Dunning-Kruger Reality [...]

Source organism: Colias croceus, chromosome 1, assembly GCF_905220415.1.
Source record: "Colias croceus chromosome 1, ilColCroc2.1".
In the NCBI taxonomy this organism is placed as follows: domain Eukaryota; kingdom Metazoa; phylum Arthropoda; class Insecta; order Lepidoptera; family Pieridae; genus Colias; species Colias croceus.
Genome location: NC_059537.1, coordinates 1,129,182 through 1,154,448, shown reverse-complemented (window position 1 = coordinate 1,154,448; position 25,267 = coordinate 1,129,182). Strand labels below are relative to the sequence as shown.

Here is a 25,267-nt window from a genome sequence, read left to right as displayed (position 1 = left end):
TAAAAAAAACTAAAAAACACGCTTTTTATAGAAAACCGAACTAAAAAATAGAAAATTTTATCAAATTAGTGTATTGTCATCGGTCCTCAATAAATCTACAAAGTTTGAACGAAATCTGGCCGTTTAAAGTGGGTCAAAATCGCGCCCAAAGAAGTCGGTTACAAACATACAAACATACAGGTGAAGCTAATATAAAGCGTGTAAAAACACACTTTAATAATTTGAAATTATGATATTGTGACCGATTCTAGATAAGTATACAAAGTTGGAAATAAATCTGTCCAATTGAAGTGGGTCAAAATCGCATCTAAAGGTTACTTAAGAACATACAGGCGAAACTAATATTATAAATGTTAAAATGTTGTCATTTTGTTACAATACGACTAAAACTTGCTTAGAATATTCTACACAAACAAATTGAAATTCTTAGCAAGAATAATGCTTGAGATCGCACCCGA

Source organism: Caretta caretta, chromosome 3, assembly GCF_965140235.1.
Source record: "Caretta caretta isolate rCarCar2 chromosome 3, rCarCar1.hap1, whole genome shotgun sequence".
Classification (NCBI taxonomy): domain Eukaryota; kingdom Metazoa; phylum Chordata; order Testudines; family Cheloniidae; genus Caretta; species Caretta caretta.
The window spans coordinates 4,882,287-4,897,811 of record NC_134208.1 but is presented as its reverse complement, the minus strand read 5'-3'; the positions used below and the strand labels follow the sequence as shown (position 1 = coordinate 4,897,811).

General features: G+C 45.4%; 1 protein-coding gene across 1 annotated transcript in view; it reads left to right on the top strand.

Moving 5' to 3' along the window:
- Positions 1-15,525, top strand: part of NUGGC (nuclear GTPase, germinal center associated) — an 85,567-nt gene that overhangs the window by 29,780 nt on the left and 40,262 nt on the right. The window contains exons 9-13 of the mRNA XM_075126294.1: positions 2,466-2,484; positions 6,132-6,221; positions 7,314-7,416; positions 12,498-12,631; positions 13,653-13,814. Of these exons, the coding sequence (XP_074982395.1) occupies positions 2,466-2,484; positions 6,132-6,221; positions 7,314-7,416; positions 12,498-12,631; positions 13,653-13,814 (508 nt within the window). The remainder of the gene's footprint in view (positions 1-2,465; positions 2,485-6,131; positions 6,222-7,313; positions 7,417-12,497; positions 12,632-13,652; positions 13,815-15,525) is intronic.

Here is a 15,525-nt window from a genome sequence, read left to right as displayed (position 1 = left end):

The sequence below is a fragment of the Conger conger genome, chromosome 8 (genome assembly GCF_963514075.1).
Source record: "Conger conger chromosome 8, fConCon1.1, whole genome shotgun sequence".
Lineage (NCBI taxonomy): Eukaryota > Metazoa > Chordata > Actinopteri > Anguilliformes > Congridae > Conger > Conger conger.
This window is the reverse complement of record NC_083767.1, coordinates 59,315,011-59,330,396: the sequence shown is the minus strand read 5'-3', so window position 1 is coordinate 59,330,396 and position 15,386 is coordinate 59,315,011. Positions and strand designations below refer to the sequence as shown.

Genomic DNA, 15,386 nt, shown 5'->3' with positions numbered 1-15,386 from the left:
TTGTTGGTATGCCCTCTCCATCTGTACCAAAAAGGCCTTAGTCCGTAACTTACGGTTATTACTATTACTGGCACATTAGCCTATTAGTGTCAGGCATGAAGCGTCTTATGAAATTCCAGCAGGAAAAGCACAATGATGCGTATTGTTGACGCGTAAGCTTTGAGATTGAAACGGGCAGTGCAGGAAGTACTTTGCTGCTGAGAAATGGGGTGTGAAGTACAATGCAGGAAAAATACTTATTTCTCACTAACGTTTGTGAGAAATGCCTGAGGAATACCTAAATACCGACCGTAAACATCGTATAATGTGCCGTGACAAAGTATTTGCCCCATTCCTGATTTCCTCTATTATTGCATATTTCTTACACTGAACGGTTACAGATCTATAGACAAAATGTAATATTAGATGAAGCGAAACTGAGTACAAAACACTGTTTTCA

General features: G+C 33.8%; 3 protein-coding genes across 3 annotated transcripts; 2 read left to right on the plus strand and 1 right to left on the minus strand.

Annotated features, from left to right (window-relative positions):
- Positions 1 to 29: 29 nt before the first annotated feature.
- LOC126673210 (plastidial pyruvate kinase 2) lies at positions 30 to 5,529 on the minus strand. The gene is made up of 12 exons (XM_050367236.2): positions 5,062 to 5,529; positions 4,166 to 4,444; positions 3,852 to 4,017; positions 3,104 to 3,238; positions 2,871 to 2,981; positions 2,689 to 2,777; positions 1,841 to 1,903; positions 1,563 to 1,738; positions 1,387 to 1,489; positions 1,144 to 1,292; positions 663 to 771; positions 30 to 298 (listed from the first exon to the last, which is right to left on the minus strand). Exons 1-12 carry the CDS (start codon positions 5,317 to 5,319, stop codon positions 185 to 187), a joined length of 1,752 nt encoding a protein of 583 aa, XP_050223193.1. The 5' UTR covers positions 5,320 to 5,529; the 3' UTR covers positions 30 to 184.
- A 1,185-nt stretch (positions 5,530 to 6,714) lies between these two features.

In two of the four cases, there’s an obvious positive correlation between perceived skill and actual skill, which is the opposite of the pop-sci conception of Dunning-Kruger. A plausible explanation of why perceived skill is compressed, especially at the low end, is that few people want to rate themselves as below average or as the absolute best. In the other two cases, the correlation is very close to zero. It could be that the effect is different for different tasks, or it could be just that the sample size is small and that the differences between the different tasks is noise. It could also be that the effect comes from the specific population sampled (students at Cornell, who are probably actually above average in many respects). If you look up Dunning-Kruger on wikipedia, it claims that a replication of Dunning-Kruger on East Asians shows the opposite result (perceived skill is lower than actual skill, and the greater the skill, the greater the difference), and that the effect is possibly just an artifact of American culture, but the citation is actually a link to a editorial which mentions a meta analysis on East Asian confidence, so that might be another example of a false citation. Or maybe it’s just a link to the wrong soure. In any case, the effect certainly isn’t that the more people know, the less they think they know. (Source)

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